I was surprised to learn that Starbucks has effectively moved up the supply chain with substantial R&D investment in innovative new coffee beans. All of the retail store changes are admirable but also predictable. I was also interested to read above in SHK’s comment that Starbucks’ cups are not truly recyclable. It’s really disheartening that they care more about the look / texture of their “fashionable” cups rather than they do about the ability to recycle them. In addition to improving the recyclability of the cups, I agree with the other additional steps that Starbucks shield be taking. They should, of course, continue making in store changes first and foremost. With almost 25K stores worldwide, they have a massive brick and mortar footprint with which they can continue making positive eco-friendly changes.
I am embarrassed to say that I always thought people were joking when they said that cows were big producers of greenhouse gases via belching and flatulence. The numbers clearly don’t lie; however, stating the obvious here, there doesn’t appear to be anything that beef producers can do to prevent the release of these gases. I also think that massive, population-wide dietary changes away from beef are highly unlikely. While the deforestation prevention efforts that JBS has engaged in are admirable, it would be great to see them go even a step further – perhaps allocate a % of their annual capital spending to companies that are developing carbon capture technologies. If the company truly wants to be carbon neutral in the future, this appears to be the only way to do so.
Great article, there’s definitely a real threat to these resorts near the equator. One other thing that perhaps goes without saying is that as temperatures continue to rise, tropical travel might venture further and further north. In other words, it may get too hot in locations around the equator for vacationers to be able to enjoy their time off — where will the Cancun of the future be? North Carolina? Even further north?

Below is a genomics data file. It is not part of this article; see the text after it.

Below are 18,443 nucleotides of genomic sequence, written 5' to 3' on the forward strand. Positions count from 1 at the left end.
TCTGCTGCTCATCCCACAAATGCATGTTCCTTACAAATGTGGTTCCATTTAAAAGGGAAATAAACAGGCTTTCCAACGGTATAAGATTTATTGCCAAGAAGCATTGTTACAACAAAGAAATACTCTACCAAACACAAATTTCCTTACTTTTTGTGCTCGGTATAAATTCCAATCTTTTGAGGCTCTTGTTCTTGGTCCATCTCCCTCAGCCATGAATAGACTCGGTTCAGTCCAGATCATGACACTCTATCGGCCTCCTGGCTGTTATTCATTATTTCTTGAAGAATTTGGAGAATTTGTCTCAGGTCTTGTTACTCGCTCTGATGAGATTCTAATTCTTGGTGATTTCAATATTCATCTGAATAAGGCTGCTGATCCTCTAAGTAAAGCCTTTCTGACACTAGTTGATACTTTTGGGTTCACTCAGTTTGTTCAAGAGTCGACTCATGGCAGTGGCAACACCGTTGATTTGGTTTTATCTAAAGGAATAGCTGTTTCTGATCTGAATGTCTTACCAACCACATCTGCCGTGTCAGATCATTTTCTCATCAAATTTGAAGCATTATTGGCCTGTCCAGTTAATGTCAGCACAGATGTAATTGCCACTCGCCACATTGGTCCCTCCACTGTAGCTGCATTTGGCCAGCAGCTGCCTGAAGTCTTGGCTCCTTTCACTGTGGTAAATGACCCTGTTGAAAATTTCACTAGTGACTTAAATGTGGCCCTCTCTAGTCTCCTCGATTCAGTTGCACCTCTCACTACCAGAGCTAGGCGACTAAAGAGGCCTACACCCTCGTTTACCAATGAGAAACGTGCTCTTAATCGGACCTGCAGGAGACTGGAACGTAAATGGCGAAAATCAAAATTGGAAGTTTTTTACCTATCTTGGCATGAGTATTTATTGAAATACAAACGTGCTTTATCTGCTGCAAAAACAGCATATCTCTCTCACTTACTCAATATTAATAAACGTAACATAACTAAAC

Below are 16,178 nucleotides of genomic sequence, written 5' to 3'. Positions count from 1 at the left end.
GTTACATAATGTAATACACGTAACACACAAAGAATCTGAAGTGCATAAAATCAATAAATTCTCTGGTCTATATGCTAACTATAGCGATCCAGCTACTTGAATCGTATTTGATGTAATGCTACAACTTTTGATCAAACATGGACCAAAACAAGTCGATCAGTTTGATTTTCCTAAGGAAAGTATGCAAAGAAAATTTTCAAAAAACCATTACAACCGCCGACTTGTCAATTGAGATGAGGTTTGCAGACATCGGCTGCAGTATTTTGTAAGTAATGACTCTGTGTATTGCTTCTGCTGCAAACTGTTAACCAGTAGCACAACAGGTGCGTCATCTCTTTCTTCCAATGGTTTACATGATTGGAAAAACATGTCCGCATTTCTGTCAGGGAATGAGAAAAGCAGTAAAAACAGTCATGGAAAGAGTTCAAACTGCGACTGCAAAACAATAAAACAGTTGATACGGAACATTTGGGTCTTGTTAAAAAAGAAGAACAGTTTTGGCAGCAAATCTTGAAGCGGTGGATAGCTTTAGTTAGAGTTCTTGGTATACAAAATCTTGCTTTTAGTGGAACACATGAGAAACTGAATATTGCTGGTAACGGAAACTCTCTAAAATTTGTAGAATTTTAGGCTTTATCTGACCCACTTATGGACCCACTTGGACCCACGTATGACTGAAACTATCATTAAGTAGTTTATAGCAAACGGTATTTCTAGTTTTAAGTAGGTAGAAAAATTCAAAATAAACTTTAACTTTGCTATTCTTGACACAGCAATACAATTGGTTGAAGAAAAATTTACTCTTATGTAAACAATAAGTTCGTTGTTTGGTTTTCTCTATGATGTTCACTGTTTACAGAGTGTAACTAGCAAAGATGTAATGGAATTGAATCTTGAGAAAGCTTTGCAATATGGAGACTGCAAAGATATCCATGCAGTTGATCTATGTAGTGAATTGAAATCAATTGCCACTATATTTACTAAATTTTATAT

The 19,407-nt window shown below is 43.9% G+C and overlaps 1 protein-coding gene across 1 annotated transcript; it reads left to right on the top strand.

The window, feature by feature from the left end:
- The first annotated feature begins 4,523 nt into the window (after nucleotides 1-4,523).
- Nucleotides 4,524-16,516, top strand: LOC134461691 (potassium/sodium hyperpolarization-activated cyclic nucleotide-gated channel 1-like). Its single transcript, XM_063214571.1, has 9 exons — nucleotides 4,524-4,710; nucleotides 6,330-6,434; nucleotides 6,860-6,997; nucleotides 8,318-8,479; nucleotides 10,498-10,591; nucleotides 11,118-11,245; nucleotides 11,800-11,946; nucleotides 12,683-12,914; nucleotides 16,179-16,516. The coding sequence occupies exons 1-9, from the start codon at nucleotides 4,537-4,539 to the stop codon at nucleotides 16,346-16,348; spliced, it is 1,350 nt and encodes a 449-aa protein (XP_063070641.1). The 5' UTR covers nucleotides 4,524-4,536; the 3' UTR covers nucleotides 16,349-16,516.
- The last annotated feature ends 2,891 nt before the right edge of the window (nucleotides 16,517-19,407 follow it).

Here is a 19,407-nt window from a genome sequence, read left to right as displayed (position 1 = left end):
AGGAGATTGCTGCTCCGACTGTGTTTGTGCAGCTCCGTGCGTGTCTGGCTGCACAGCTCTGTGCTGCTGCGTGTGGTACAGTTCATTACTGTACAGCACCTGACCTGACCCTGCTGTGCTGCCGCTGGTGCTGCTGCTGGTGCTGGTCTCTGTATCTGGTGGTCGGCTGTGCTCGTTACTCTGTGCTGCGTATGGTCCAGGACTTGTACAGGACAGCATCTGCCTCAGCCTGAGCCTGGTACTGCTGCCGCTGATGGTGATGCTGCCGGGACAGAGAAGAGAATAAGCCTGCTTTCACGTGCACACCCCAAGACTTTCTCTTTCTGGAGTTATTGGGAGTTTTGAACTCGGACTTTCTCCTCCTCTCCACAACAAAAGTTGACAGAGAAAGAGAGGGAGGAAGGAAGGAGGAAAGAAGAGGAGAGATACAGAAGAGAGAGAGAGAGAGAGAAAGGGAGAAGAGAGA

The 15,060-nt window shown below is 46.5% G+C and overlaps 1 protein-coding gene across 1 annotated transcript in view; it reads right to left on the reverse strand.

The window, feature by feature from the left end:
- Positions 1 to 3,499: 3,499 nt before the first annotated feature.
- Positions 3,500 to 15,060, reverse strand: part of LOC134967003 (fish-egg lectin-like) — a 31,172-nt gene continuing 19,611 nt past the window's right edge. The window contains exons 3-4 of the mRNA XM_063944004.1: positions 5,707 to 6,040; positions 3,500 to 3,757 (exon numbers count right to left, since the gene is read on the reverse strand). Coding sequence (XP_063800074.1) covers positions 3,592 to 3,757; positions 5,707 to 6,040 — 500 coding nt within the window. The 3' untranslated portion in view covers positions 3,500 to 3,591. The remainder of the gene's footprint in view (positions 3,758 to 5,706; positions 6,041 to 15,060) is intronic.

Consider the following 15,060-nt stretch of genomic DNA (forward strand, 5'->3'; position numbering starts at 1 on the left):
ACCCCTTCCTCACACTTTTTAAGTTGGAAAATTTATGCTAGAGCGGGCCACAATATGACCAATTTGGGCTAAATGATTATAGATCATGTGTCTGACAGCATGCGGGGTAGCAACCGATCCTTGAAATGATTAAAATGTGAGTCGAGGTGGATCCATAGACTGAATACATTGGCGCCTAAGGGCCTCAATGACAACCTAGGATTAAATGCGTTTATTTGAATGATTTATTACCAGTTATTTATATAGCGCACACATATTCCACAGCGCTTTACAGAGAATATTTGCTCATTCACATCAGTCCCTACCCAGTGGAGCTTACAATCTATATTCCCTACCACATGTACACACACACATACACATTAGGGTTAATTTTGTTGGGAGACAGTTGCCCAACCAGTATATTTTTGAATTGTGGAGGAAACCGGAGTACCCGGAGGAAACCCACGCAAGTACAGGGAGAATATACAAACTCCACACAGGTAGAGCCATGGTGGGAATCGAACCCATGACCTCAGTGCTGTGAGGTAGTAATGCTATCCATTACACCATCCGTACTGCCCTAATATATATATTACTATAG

I guess I’m not really surprised by the three things that Allstate is currently doing to mitigate against potential unknown future risks posed by climate change. But, to your point, their business is exactly that – understanding and pricing risk. If they are going to sell less and less insurance to coastal homeowners, it could create a difficult situation for both consumers / homeowners and the U.S. government in the event of future catastrophic events. It will be interesting to see if and how other players will fill the market void going forward.
It’s great to hear that Disney made such a big push in 2012 to try and lead the way in becoming more green by 2020. My favorite part of your blog was the note about how they were approached to leverage the success of Frozen to start a conversation with fans (i.e., children) about climate change — did they do it?! I’d love to see the, do even more. As you mention, they are probably in the best position of any company on Earth to influence the youngest generation. Put your money where your moth is, Mickey Mouse!
The ski industry really is a at a crossroads these days as a result of the negative side effects of global warming. As a big skier myself, it’s very disconcerting to think that my children or grandchildren very possibly will not have the opportunity to ski a big powder day out west. Many of the possible solutions for Killington and other mountain resorts have been highlight above — namely to band together to try and force action in Washington. Unfortunately, we might already be at a place where any incremental regulatory action might not be able to save some of these mountains. In terms of operating model changes, the mountain definitely needs to consider more artificial snow machines and additional off-season activities to stop the bleeding.